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How The 'Encounter Specialists' Of Bombay Crime Branch Became Larger-than-life Figures

12 Maharashtra police officers took on Mumbai’s underworld and broke its back. All of them fell from grace faster than their trek to fame.

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How The 'Encounter Specialists' Of Bombay Crime Branch Became Larger-than-life Figures
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It was January 11, 1982, and the then Bombay Police had received a tip-off, reportedly from the Dawood Ibrahim gang, that another gangster, Manohar Surve alias Manya, would be visiting a beauty salon located near the Ambedkar College junction in Wadala. At around 1.30 pm, 18 officers of the Mumbai Crime Branch split into three teams, awaiting his arrival. After about 20 minutes, Surve was spotted stepping out of a taxi. Before the gangster could fire from his Webley & Scott revolver, the police pumped five bullets into his chest and shoulder. A few minutes later, he succumbed to his injuries in an ambulance as he was being taken to Sion Hospital. This was the first recorded encounter against a gangster by the police in Mumbai. It was also the beginning of a new chapter in the city’s criminal underworld.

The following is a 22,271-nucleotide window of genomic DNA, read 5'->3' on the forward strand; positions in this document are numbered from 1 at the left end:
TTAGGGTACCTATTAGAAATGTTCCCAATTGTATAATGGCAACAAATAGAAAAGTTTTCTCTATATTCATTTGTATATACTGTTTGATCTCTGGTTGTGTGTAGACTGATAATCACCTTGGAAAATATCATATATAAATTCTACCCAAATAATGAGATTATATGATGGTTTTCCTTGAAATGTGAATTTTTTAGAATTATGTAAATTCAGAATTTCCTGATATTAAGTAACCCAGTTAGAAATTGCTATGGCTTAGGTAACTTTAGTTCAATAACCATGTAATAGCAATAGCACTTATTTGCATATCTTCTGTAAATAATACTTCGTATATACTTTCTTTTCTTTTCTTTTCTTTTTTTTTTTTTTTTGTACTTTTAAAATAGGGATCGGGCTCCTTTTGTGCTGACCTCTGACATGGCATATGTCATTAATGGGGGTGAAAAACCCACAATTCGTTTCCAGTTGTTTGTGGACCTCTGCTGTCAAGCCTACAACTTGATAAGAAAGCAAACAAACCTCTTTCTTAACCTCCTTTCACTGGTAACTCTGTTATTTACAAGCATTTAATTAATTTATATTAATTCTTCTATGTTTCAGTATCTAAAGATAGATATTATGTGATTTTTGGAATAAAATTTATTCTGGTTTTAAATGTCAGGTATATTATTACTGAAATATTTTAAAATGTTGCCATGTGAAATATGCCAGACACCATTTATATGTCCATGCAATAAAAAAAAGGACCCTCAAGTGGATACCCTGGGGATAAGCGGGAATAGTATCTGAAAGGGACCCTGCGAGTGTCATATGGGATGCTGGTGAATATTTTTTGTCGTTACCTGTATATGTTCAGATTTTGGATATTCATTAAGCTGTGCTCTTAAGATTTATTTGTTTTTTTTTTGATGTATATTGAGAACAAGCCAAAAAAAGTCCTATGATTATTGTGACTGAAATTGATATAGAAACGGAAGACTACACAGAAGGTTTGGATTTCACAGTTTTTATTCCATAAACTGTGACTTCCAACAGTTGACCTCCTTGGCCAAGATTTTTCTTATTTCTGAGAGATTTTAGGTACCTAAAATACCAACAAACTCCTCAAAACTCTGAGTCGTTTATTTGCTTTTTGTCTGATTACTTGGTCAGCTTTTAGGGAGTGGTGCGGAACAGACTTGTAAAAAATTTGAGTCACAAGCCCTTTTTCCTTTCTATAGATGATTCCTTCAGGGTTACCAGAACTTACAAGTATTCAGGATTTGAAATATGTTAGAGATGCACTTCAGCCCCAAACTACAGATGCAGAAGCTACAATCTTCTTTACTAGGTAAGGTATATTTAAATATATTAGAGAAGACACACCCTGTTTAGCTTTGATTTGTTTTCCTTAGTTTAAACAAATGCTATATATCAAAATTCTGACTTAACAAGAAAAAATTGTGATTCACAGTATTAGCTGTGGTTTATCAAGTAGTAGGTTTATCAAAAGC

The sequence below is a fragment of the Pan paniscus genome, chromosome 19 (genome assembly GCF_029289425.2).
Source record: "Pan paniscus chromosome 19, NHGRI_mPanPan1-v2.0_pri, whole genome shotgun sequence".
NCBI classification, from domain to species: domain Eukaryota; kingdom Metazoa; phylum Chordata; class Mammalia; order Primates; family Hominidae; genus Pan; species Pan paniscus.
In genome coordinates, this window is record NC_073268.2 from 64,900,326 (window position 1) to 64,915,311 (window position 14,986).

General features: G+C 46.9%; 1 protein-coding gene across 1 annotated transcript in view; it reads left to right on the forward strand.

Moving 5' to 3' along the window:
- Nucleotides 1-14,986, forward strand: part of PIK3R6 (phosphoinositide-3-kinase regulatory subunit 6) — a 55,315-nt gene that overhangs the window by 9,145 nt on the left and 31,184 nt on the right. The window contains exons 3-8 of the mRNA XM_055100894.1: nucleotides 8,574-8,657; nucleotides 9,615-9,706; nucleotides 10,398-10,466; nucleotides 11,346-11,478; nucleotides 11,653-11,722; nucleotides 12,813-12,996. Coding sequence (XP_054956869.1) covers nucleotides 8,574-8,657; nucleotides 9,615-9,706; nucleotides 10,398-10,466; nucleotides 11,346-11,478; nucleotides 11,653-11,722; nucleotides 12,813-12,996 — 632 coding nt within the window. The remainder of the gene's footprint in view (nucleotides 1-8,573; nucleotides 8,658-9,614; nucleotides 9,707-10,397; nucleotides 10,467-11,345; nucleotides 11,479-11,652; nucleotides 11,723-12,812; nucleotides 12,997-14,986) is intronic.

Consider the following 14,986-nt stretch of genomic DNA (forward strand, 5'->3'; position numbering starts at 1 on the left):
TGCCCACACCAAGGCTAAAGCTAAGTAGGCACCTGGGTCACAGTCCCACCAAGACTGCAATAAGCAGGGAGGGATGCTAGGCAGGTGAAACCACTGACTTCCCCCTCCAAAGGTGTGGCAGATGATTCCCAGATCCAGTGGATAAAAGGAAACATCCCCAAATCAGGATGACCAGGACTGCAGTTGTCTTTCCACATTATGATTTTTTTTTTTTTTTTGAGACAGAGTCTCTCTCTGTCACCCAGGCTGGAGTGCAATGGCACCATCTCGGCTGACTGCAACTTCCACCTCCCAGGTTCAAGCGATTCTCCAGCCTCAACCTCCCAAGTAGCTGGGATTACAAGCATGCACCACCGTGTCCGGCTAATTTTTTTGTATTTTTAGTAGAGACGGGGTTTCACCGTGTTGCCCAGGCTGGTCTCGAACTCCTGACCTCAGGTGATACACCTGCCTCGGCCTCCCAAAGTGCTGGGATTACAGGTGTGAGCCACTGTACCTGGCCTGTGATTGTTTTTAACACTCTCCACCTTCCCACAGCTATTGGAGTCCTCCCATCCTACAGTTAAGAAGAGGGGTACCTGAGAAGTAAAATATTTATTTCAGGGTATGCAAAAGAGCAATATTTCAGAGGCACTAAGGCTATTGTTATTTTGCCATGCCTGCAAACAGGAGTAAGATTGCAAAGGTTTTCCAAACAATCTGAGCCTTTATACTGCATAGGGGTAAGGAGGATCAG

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In the late 1980s, new recruits passing out of the Maharashtra Police Academy in Nashik only had one destination in mind, Bombay, a posting with potential money and influence. At that time, the underworld in Mumbai was flush with money and firepower; and kidnappings, contract killings and extortions were just another day in office. Inter-gang rivalry for the supremacy of Mumbai played out on the streets and gangsters like Karim Lala, Babu Reshim and Rajan Nair (known as Bada Rajan) were engaged in carrying out hits against each other. The powerful Pathan gangs were in a pitched battle against the brash Dawood Ibrahim. There was palpable fear among the people and they were growing restless over ‘police inaction’.